The Costume Institute's gala at the Metropolitan Museum in New York is a fashion exhibition like no other. Each year, the world's media waits with bated breath to dissect the threads donned by the high-profile guests in attendance of each event, while the exhibition itself is one met with much anticipation. Next year's offering however, has already received a massive surge of interest as it was revealed today that they shall be celebrating the career of the late, great Alexander McQueen with an intimate retrospective entitled: Alexander McQueen: Savage Beauty.
Taking place from May 4th through to July 31st, 2011, the exhibition will showcase all of his work, right from his Central Saint Martins postgrad collection from 1992, straight through to his final runway presentation unveiled shortly after his untimely death last February. The tribute will be an intimate portrayal of the iconic designer through his designs which have been categorized into a number recurring themes and concepts:
The Savage Mind will examine his subversion of traditional tailoring and dressmaking practices through displacement and deconstruction.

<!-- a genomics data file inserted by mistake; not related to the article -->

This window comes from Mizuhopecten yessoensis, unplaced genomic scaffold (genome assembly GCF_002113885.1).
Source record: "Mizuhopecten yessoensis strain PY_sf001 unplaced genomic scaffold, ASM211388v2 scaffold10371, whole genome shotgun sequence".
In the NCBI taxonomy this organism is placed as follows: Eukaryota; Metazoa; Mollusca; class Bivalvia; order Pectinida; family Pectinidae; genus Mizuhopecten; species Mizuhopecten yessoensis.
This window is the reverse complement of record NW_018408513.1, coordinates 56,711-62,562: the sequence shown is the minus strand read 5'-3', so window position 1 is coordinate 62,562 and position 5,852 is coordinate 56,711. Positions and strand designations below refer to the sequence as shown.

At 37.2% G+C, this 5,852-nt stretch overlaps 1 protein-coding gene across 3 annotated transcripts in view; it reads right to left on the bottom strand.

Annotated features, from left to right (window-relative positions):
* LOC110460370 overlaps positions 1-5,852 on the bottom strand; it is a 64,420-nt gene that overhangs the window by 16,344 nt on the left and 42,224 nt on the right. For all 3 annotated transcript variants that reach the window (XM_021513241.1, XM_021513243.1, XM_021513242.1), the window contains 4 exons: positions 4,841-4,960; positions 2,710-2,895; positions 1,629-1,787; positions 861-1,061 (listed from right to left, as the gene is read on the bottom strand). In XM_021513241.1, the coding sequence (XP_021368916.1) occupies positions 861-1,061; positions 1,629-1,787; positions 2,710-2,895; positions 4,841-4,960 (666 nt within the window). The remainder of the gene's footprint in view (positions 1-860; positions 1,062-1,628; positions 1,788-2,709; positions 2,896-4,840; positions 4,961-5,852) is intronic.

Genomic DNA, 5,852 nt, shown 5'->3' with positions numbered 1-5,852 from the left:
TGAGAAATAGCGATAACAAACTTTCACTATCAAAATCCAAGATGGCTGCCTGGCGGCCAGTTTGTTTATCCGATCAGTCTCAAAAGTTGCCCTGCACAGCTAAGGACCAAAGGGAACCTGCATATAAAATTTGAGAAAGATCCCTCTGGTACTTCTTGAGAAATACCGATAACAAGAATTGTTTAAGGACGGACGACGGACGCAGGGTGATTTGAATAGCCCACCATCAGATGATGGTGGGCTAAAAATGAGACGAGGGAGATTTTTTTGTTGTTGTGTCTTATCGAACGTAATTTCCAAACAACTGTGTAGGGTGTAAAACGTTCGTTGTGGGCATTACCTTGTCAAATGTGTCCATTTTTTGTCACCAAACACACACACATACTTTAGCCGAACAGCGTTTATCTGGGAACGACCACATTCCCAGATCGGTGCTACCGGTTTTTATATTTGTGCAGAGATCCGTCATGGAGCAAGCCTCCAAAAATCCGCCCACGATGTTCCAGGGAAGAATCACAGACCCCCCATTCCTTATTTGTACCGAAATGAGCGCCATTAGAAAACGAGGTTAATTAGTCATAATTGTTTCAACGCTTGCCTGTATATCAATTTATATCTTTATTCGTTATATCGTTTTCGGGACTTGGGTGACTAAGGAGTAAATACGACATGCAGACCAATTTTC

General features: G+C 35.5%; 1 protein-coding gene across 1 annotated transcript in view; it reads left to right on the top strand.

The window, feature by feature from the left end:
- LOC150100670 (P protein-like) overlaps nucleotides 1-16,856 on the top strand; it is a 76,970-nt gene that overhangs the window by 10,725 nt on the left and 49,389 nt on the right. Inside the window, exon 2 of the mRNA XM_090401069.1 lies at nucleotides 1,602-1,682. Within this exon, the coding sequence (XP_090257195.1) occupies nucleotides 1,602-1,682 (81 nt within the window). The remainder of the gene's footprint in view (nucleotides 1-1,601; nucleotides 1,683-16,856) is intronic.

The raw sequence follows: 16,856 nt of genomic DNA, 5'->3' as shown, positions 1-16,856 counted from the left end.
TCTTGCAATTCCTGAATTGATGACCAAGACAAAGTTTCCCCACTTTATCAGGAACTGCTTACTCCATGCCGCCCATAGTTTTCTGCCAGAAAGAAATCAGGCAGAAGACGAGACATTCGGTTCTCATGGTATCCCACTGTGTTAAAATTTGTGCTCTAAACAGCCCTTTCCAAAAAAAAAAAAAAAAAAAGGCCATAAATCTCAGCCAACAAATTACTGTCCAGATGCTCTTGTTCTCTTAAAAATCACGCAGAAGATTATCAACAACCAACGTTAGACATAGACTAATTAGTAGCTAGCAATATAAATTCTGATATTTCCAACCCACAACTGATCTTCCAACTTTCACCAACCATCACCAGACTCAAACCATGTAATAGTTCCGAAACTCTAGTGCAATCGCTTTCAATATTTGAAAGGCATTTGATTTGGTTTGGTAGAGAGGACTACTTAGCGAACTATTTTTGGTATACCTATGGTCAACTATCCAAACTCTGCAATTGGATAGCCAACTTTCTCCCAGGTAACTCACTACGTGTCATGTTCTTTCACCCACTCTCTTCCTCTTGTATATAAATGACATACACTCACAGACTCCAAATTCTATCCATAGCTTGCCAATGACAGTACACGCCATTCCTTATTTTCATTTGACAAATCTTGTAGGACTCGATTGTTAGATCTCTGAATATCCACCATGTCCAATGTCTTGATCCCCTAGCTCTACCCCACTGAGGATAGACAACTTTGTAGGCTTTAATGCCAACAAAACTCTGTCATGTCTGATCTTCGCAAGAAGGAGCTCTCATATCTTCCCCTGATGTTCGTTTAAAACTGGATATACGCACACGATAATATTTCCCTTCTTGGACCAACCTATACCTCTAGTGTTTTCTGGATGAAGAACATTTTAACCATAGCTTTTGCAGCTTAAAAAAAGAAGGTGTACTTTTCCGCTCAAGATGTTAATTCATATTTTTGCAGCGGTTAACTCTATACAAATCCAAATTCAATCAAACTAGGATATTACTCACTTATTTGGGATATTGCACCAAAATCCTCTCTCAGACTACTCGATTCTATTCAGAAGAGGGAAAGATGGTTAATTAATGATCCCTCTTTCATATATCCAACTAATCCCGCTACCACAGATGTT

Romantic Gothic will highlight McQueen’s narrative approach to fashion and illuminate his engagement with Romantic literary traditions such as death, decay, and darkness. It will also reveal the main characters of his collections, including femme fatales and anti-heroes such as pirates and highwaymen.
Romantic Nationalism will look at McQueen’s fascination with the distant past.
Romantic Exoticism will examine his focus on distant places.
Romantic Primitivism will explore McQueen’s engagement with the ideal of the “noble savage.”
What's more, the exhibition will include videos of McQueen's runway presentations, reveal an assortment of “atavistic and fetishized objects,” including collaborations with Philip Treacy and Shaun Leane on display in a “Cabinet of Curiosities" and shall also feature an interview with Alexander McQueen's creative director, Sarah Burton. To accompany the exhibition, Costume Institute curators Andrew Bolton and Harold Koda are compiling a book, Alexander McQueen: Savage Beauty in homage to the designer.
When asked about the work of McQueen, Andrew Bolton puts it best; “Alexander McQueen was best known for his astonishing and extravagant runway presentations, which were given dramatic scenarios and narrative structures that suggested avant-garde installation and performance art. His fashions were an outlet for his emotions an expression of the deepest, often darkest, aspects of his imagination. He was a true romantic in the Byronic sense of the word — he channeled the sublime.”